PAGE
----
WHO welcomes US pledge towards HIV/AIDS health fund

Dakar- Senegal (PANA) -- World Health Organisation (WHO) Director-General Gro Harlem Brundtland welcomed the announcement by the United States government to contribute 200 million US dollars to a global HIV/AIDS and health fund aimed at fighting AIDS, tuberculosis and malaria.
President George W.
Bush announced the US contribution when Nigerian President Olusegun Obasanjo paid him a visit in Washington D.
last week.
Addressing the World Health Assembly Monday in Geneva, Dr Bruntland said that in announcing the US contribution, "the President of the United States signalled the importance of global health, and the importance of working with the United Nations as a partner.
" The WHA brings together health ministers from WHO's 191 Member States.
"The U.
has a key role to play in the UN and in the betterment of world health," she said in the speech, exerpts of which were received by PANA in Dakar.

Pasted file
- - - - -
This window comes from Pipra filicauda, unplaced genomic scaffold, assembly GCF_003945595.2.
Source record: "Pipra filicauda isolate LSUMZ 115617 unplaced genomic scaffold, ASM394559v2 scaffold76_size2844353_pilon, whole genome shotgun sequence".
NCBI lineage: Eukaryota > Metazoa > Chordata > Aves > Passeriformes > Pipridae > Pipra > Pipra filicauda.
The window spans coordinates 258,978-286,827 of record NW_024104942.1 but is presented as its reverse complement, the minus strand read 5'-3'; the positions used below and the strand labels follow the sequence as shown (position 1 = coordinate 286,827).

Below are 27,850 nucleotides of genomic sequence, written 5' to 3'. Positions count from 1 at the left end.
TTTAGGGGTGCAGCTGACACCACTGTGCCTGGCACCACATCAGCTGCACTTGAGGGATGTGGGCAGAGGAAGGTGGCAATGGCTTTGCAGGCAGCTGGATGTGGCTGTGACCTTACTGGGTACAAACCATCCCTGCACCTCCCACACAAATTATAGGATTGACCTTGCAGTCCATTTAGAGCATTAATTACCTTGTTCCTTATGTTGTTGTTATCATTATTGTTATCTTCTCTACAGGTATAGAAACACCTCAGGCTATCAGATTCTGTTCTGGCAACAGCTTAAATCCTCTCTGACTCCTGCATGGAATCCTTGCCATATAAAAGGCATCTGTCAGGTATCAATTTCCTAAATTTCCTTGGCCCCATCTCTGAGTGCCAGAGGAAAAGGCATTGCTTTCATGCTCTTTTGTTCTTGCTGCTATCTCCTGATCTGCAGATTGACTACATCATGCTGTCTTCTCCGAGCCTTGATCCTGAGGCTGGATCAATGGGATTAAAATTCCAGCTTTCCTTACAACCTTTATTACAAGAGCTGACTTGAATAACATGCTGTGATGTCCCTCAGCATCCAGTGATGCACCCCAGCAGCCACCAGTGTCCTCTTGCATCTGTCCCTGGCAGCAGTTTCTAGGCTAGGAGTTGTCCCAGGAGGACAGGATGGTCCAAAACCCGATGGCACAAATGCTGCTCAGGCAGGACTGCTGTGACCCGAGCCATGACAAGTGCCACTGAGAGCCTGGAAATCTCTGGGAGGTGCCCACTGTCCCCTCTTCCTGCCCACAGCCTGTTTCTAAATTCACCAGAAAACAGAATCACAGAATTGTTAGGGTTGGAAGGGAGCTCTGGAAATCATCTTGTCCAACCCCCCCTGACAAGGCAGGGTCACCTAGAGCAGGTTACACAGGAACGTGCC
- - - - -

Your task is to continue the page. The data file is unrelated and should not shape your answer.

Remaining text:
WHO estimates that as much as 7 billion US dollars are needed from all sources annually to combat AIDS in low and middle income countries for an effective response to the epidemic.
Another 3 billion dollars would be needed annually to drastically reduce the impact of tuberculosis and malaria.
WHO anticipates that Bush's announcement will give significant momentum to the development of the fund.
The US announcement is particularly welcome in the run-up to both the United Nations Special Session on HIV/AIDS, to be held in New York from 25-27 June, and to the summit of the G-8 group of countries, scheduled for Genoa, Italy, in July this year.
By the end of 2000, 36.
1 million people were living with HIV or AIDS, and 21.
8 million had died since the start of the epidemic.
In 2000 alone, 3 million people died of AIDS-related causes and 5.
3 million were newly-infected.
More than 500 million people are affected by malaria and one million people - mainly children - die each year from the disease.
Around 8 million people become sick with tuberculosis each year.
It kills about 2 million people each year, says a WHO news release.

15 may 2001 10:11:00

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